Labels that warn people about the risks of drinking soda and other sugar-sweetened beverages can lower obesity and overweight prevalence, suggests a new Johns Hopkins Bloomberg School of Public Health study.
The study used computer modeling to simulate daily activities like food and beverage shopping of the populations of three U.S. cities – Baltimore, San Francisco and Philadelphia. It found that warning labels in locations that sell sugary drinks, including grocery and corner stores, reduced both obesity and overweight prevalence in the three cities, declines that the authors say were attributable to the reduced caloric intake. The virtual warning labels contained messaging noting how added sugar contributes to tooth decay, obesity and diabetes.
The findings, which will be published online December 14 in the American Journal of Preventive Medicine, demonstrates how warning labels can result in modest but statistically significant reductions in sugary drink consumption and obesity and overweight prevalence. Study results show a reduction in obesity prevalence by 1.69% and overweight prevalence by 1.39% in Baltimore, 4.08% and 3.1% in San Francisco and 2.17% and 0.36% in Philadelphia. Variations between cities may be in part due to the different proportion of obese and overweight inhabitants in the cities as well as different distributions of BMI (body mass index), the researchers say. While this intervention has a positive impact on obesity and overweight prevalence, it is not the sole solution to the obesity epidemic, as addressing many other factors is key.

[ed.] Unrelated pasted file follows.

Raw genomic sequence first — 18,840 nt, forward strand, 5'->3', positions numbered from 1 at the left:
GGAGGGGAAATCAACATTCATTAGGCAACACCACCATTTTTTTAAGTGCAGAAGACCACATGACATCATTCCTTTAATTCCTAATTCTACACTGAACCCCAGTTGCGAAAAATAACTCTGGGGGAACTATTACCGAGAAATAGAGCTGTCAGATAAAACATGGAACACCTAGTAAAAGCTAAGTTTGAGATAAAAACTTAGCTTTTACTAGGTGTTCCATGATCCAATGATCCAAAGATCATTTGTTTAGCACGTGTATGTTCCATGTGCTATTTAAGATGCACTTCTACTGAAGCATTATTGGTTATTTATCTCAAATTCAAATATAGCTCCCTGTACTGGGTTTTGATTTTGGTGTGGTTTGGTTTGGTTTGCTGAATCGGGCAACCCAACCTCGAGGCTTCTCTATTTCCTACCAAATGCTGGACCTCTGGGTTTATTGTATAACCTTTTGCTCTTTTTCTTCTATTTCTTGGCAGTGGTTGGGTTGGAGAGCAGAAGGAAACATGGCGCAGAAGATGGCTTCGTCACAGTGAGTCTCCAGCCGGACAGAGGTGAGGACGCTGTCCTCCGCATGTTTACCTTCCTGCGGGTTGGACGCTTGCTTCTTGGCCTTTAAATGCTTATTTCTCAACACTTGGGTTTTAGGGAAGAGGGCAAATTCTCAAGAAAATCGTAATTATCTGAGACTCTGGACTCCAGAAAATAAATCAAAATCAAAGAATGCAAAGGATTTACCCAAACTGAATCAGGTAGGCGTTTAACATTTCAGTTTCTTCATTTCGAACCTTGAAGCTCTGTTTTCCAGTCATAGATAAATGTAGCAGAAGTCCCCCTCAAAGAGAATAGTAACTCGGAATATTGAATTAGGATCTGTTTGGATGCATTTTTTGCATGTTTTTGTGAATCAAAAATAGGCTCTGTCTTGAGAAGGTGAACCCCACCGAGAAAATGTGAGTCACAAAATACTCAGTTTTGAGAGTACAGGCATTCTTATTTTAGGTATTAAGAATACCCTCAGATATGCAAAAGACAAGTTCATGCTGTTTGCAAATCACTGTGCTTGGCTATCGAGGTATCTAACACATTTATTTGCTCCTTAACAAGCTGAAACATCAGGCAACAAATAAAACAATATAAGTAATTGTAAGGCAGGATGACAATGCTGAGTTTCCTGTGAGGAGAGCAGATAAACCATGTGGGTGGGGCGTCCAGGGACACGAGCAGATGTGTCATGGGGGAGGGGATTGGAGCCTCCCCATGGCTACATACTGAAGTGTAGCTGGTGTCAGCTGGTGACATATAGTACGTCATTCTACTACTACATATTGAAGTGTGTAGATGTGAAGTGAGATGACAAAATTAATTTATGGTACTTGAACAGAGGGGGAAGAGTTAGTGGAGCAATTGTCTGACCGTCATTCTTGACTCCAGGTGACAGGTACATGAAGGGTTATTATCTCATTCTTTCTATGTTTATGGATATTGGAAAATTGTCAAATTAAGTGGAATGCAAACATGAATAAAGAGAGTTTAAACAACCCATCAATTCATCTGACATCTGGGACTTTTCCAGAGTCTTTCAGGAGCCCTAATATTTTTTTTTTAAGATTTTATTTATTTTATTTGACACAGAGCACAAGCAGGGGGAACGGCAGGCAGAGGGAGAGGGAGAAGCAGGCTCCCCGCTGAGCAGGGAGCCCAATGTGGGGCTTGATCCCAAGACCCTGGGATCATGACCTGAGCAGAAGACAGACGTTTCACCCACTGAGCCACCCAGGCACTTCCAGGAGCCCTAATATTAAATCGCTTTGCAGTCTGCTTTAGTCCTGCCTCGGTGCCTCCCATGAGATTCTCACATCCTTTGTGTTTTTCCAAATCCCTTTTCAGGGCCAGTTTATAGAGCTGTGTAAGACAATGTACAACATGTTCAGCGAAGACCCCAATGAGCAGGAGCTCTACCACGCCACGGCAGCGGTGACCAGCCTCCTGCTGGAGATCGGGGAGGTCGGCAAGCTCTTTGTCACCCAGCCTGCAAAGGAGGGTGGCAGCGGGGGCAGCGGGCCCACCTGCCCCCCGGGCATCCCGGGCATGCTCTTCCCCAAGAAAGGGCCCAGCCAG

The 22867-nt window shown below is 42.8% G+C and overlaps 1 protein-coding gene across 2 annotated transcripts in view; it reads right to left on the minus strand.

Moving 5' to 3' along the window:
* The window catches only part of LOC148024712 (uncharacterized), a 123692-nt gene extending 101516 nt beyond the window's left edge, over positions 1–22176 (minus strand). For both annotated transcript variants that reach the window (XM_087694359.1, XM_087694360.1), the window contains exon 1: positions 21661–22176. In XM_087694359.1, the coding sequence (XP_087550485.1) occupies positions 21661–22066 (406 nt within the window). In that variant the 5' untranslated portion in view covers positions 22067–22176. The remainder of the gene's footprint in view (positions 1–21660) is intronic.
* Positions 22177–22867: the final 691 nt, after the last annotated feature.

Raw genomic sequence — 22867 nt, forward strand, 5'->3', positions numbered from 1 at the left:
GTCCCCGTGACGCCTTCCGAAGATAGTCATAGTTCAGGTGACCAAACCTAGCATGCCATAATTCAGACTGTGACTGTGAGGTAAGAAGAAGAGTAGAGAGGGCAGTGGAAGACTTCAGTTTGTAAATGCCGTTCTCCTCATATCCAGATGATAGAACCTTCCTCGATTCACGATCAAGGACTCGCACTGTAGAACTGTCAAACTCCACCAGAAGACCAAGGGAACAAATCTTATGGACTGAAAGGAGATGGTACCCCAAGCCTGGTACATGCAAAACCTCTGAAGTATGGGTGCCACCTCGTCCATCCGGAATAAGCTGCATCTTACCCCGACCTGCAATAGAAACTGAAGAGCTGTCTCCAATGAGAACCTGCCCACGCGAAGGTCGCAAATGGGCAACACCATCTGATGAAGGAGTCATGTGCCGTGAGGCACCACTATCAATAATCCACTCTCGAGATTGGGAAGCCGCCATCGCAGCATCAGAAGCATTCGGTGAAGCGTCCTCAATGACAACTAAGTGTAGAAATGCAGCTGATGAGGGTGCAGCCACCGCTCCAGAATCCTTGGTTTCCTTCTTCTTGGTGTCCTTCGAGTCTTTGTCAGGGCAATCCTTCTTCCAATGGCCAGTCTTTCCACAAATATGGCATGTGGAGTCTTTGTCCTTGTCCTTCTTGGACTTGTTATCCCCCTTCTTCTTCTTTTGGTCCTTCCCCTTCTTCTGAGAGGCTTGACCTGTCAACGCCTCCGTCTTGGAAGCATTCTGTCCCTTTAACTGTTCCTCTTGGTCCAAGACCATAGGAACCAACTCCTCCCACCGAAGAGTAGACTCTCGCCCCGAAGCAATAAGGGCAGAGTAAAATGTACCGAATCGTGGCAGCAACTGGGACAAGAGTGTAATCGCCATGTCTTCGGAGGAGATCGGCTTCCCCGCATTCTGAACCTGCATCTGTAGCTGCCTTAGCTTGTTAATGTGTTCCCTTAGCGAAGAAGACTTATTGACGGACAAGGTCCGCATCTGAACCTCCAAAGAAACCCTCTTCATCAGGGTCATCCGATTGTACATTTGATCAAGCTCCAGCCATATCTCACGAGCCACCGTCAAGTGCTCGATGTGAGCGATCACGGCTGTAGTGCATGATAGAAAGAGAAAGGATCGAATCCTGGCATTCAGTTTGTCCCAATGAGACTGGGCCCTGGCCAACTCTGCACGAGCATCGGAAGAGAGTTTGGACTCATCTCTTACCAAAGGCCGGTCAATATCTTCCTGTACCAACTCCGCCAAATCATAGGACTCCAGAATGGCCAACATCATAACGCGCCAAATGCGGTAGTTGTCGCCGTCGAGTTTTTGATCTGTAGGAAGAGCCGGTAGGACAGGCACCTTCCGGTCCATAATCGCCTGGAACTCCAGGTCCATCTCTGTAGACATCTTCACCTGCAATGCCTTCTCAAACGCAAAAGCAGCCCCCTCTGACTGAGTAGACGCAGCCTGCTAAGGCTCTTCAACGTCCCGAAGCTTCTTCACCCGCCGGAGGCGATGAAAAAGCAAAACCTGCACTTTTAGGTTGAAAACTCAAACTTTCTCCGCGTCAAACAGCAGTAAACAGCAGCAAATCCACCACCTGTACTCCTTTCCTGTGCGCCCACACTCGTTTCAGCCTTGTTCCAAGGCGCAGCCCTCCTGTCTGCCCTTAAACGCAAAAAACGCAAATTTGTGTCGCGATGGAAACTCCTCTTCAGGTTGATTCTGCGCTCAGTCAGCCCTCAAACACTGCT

“We found that sugary-drink warning labels may help decrease obesity and overweight prevalence across a wide variety of circumstances,” says Bruce Y. Lee, MD, MBA, lead author and executive director of the Bloomberg School’s Global Obesity Prevention Center. “A warning label is able to decrease a person’s chance of purchasing a sugary beverage by 4%, when nearly half of children cannot read the labels or when many people replace drinking soda with eating more.”
Research suggests that sugary-drink consumption contributes to the rising obesity epidemic, especially among children. Sugary drinks can be a source of empty calories, calories that do not provide much nutritional value. According to the National Health and Nutrition Examination Survey data from 1988-1994 and 1999-2004, daily calories consumed from sugary beverages increased by 20% among 6- to 11-year-olds during those time periods.
Cities have been looking for ways to reduce sugary-drink consumption. In the spring of 2015, San Francisco passed an ordinance mandating the placement of sugary-drink warning labels in locations that sell sugary beverages. Other municipalities, including Baltimore, have considered passing similar ordinances.
For the study, a research team from the Global Obesity Prevention Center and the Pittsburgh Supercomputing Center developed detailed computational simulation models, called Virtual Populations for Obesity Prevention of three cities: Baltimore, San Francisco and Philadelphia. Like the computer game “SimCity,” these models included virtual representations of each person, the combined populations of the three cities and each potential major food and beverage source (e.g., grocery stores, corner stores, convenience stores and schools) in the given city.